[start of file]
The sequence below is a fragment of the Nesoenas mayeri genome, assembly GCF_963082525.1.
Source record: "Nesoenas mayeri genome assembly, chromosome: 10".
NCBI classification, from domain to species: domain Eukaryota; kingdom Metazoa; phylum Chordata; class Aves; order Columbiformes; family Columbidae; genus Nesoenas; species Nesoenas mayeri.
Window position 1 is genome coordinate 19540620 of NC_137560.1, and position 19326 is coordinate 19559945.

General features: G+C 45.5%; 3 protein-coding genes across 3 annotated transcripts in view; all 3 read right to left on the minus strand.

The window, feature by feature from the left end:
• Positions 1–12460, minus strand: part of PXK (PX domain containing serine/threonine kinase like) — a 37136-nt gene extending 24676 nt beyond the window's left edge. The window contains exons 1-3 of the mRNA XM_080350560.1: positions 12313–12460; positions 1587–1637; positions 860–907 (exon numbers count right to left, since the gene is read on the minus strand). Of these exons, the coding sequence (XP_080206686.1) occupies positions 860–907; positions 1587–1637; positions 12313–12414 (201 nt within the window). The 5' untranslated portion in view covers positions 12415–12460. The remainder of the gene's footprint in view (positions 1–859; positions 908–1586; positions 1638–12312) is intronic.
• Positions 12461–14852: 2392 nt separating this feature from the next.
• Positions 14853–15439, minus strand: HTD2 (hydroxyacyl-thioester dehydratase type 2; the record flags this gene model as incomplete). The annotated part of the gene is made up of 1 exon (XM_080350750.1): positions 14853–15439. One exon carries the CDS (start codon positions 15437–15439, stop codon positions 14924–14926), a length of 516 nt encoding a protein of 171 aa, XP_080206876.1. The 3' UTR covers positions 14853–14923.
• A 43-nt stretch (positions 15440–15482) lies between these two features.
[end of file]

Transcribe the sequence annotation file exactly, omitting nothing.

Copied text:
The sequence below is a fragment of the Nesoenas mayeri genome, assembly GCF_963082525.1.
Source record: "Nesoenas mayeri genome assembly, chromosome: 10".
NCBI classification, from domain to species: domain Eukaryota; kingdom Metazoa; phylum Chordata; class Aves; order Columbiformes; family Columbidae; genus Nesoenas; species Nesoenas mayeri.
Window position 1 is genome coordinate 19540620 of NC_137560.1, and position 19326 is coordinate 19559945.

General features: G+C 45.5%; 3 protein-coding genes across 3 annotated transcripts in view; all 3 read right to left on the minus strand.

The window, feature by feature from the left end:
• Positions 1–12460, minus strand: part of PXK (PX domain containing serine/threonine kinase like) — a 37136-nt gene extending 24676 nt beyond the window's left edge. The window contains exons 1-3 of the mRNA XM_080350560.1: positions 12313–12460; positions 1587–1637; positions 860–907 (exon numbers count right to left, since the gene is read on the minus strand). Of these exons, the coding sequence (XP_080206686.1) occupies positions 860–907; positions 1587–1637; positions 12313–12414 (201 nt within the window). The 5' untranslated portion in view covers positions 12415–12460. The remainder of the gene's footprint in view (positions 1–859; positions 908–1586; positions 1638–12312) is intronic.
• Positions 12461–14852: 2392 nt separating this feature from the next.
• Positions 14853–15439, minus strand: HTD2 (hydroxyacyl-thioester dehydratase type 2; the record flags this gene model as incomplete). The annotated part of the gene is made up of 1 exon (XM_080350750.1): positions 14853–15439. One exon carries the CDS (start codon positions 15437–15439, stop codon positions 14924–14926), a length of 516 nt encoding a protein of 171 aa, XP_080206876.1. The 3' UTR covers positions 14853–14923.
• A 43-nt stretch (positions 15440–15482) lies between these two features.